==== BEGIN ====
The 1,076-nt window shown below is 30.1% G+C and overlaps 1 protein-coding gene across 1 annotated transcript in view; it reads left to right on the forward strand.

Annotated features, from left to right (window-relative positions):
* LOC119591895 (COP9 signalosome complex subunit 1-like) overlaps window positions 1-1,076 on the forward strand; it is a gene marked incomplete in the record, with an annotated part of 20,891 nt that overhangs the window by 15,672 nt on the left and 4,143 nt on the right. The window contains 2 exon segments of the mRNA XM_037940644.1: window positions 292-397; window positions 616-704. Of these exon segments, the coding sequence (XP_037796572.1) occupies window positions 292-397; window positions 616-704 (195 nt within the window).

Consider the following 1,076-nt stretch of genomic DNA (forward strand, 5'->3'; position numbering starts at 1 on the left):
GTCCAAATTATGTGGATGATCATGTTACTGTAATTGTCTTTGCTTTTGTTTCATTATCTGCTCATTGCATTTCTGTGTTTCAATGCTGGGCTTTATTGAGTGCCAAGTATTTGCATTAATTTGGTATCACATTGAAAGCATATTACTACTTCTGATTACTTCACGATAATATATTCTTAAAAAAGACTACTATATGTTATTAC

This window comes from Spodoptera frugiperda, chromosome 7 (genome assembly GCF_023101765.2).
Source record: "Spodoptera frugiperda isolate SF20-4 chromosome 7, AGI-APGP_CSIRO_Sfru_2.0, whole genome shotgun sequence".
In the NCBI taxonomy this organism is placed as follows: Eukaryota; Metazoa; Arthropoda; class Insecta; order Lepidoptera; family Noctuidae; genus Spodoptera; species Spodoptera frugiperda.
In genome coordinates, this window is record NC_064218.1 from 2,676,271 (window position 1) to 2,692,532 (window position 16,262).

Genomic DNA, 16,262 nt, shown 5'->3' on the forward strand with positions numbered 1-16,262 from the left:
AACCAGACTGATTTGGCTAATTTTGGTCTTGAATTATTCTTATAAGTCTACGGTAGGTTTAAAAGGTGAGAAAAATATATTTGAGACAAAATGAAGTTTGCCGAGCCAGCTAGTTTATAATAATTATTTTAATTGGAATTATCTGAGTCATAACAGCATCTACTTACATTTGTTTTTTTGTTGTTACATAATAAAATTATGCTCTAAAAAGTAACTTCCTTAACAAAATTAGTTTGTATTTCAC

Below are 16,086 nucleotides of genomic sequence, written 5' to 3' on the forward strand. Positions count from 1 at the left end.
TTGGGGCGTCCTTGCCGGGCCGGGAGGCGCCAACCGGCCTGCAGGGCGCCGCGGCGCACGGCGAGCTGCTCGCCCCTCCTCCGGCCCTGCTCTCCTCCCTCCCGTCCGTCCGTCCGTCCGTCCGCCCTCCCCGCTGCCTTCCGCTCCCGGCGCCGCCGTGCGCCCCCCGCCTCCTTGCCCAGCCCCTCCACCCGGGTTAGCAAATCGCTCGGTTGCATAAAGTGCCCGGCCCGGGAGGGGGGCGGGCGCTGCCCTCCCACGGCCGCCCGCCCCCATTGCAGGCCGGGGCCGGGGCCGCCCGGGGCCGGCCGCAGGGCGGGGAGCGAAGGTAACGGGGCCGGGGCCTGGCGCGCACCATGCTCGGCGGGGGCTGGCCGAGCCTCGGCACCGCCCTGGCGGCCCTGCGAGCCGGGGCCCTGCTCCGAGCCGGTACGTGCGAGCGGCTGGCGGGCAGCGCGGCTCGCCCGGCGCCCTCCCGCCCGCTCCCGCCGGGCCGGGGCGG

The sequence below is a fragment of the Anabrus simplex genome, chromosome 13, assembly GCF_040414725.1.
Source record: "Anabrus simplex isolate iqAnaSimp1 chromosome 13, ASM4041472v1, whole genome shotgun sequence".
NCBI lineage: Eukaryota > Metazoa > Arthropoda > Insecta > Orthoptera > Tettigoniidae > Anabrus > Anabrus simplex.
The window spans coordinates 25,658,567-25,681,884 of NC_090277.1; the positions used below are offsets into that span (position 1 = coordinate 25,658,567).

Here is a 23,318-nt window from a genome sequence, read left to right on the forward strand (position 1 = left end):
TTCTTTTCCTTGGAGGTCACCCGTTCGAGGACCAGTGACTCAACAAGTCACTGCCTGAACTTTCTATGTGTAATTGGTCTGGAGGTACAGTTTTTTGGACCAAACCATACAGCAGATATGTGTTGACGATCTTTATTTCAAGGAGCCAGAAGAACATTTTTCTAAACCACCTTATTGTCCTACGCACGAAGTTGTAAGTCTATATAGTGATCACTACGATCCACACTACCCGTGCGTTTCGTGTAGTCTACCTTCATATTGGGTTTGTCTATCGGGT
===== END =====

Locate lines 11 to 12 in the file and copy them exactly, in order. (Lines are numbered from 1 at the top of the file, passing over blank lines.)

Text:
AACCAGACTGATTTGGCTAATTTTGGTCTTGAATTATTCTTATAAGTCTACGGTAGGTTTAAAAGGTGAGAAAAATATATTTGAGACAAAATGAAGTTTGCCGAGCCAGCTAGTTTATAATAATTATTTTAATTGGAATTATCTGAGTCATAACAGCATCTACTTACATTTGTTTTTTTGTTGTTACATAATAAAATTATGCTCTAAAAAGTAACTTCCTTAACAAAATTAGTTTGTATTTCAC

Below are 16,086 nucleotides of genomic sequence, written 5' to 3' on the forward strand. Positions count from 1 at the left end.